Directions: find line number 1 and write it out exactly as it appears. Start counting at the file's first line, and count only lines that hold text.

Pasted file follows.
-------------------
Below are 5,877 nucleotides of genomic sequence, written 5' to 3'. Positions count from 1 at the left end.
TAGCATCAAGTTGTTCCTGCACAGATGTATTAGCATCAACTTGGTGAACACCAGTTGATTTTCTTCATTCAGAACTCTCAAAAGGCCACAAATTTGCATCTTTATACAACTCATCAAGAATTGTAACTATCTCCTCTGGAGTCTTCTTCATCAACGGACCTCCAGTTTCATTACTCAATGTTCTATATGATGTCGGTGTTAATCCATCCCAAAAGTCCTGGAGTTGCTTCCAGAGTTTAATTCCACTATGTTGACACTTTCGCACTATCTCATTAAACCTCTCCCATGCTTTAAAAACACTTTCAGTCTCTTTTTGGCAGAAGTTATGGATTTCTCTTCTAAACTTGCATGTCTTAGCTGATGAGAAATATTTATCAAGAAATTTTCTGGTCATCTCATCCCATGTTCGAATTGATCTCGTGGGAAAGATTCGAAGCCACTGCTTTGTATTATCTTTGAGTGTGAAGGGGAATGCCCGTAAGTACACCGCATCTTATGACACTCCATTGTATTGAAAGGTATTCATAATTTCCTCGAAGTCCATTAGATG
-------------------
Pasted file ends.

Below are 5,877 nucleotides of genomic sequence, written 5' to 3'. Positions count from 1 at the left end.